In a fast-changing world beset by unpredictable climate conditions, farmers cannot afford to ignore new technology. Researchers in Australia are developing an online virtual world program to share information about climate change and more sustainable farming techniques for sugar cane growers. As VOA's Zlatica Hoke reports, the idea is to create a wider support network for farmers.
Video

Video Airline Expert: Missile will Show Signature on Debris

The debris field from Malaysia Airlines Flight 17 is spread over a 21-kilometer radius in eastern Ukraine. It is expected to take investigators months to sort through the airplane pieces to learn about the missile that brought down the jetliner and who fired it. VOAs Carolyn Presutti explains how this work will be done.
Video

Video Treatment for Childhood Epilepsy Heats up Medical Marijuana Debate

In the United States, marijuana is classed as an illegal drug by the federal government. But nearly half the states have legalized it, to some degree. Proponents say some strains of marijuana might have exceptional health benefits, for treating pain or inflammation in chronic conditions such as cancer, multiple sclerosis and epilepsy. Shelley Schlender reports on a strain of medical marijuana developed in Colorado that is reputed to reduce seizures in childhood epilepsy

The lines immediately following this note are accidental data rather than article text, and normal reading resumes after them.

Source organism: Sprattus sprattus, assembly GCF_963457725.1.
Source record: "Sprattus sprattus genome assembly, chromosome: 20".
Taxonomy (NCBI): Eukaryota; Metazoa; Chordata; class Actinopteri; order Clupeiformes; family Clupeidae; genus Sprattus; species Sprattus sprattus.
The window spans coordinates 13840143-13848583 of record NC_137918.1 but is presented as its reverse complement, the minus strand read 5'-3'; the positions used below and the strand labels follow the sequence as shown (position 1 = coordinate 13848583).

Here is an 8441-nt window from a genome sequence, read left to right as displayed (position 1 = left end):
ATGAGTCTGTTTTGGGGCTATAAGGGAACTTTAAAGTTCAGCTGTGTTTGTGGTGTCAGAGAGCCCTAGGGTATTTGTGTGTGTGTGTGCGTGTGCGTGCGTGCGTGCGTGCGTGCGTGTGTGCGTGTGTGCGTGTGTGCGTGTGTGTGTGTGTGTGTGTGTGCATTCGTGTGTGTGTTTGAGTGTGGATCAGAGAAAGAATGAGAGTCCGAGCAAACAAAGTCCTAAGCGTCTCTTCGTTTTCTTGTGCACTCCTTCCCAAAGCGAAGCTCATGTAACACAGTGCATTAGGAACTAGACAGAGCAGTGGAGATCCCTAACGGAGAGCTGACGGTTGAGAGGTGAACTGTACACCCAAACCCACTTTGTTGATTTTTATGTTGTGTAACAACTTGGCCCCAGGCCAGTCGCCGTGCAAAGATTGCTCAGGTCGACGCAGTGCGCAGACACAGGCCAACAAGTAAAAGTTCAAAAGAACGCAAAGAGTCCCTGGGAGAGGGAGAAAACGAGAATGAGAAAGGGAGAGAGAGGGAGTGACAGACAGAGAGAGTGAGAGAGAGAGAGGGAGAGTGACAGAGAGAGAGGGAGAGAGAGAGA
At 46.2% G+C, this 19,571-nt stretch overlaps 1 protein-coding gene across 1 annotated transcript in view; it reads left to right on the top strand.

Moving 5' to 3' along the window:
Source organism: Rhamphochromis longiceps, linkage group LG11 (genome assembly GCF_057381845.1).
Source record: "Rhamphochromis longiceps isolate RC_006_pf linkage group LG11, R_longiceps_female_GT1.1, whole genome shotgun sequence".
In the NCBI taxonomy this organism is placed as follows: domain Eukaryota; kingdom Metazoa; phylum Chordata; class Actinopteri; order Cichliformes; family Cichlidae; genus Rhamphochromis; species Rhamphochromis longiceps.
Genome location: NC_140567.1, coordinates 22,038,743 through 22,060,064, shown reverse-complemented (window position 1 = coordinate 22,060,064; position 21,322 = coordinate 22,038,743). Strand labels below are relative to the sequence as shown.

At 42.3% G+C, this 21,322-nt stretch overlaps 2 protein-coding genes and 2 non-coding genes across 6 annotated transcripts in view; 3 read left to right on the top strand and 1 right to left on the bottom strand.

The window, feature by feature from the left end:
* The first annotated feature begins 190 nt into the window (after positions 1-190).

Video

Video Airbus Adds Metal 3D Printed Parts to New Jets

By the end of this year, European aircraft manufacturing consortium Airbus plans to deliver the first of its new, extra-wide-body passenger jets, the A350-XWB. Among other technological innovations, the new plane will also incorporate metal parts made in a 3-D printer. VOA's George Putic has more.
Video

Video AIDS Conference Welcomes Exciting Developments in HIV Treatment, Prevention

Significant strides have been made in recent years toward the treatment and prevention of HIV, the virus that causes AIDS. This year, at the International AIDS Conference, the AIDS community welcomed progress on a new pill that may prevent transmission of the deadly virus. VOA’s Anita Powell reports from Melbourne, Australia.
Video

Video IAEA: Iran Turns its Enriched Uranium Into Less Harmful Form

Iran has converted its stockpiles of enriched uranium into a less dangerous form that is more difficult to use for nuclear weapons, according to the United Nations’ Atomic Energy Agency. The move complies with an interim deal reached with Western powers on Iran's nuclear program last year, in exchange for easing of sanctions. Henry Ridgwell reports for VOA from London.

AppleAndroid